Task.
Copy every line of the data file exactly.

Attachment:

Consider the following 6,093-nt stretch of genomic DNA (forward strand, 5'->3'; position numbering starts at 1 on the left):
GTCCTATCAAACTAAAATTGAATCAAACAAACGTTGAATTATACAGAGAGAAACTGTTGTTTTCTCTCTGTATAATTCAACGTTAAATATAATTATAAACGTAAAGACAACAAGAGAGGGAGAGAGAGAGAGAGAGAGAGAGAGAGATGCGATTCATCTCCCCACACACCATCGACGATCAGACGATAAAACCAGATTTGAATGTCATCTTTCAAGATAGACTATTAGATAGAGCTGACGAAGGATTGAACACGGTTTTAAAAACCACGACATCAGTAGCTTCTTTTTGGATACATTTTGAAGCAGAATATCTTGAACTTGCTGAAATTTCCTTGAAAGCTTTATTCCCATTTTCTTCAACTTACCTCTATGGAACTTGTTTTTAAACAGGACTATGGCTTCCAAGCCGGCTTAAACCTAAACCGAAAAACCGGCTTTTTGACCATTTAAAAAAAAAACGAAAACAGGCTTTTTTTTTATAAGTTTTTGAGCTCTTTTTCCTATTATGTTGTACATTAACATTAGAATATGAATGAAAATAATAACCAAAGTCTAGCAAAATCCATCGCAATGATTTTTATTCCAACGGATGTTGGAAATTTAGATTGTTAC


Consider the following 6,093-nt stretch of genomic DNA (forward strand, 5'->3'; position numbering starts at 1 on the left):
GTCCTATCAAACTAAAATTGAATCAAACAAACGTTGAATTATACAGAGAGAAACTGTTGTTTTCTCTCTGTATAATTCAACGTTAAATATAATTATAAACGTAAAGACAACAAGAGAGGGAGAGAGAGAGAGAGAGAGAGAGAGAGATGCGATTCATCTCCCCACACACCATCGACGATCAGACGATAAAACCAGATTTGAATGTCATCTTTCAAGATAGACTATTAGATAGAGCTGACGAAGGATTGAACACGGTTTTAAAAACCACGACATCAGTAGCTTCTTTTTGGATACATTTTGAAGCAGAATATCTTGAACTTGCTGAAATTTCCTTGAAAGCTTTATTCCCATTTTCTTCAACTTACCTCTATGGAACTTGTTTTTAAACAGGACTATGGCTTCCAAGCCGGCTTAAACCTAAACCGAAAAACCGGCTTTTTGACCATTTAAAAAAAAAACGAAAACAGGCTTTTTTTTTATAAGTTTTTGAGCTCTTTTTCCTATTATGTTGTACATTAACATTAGAATATGAATGAAAATAATAACCAAAGTCTAGCAAAATCCATCGCAATGATTTTTATTCCAACGGATGTTGGAAATTTAGATTGTTAC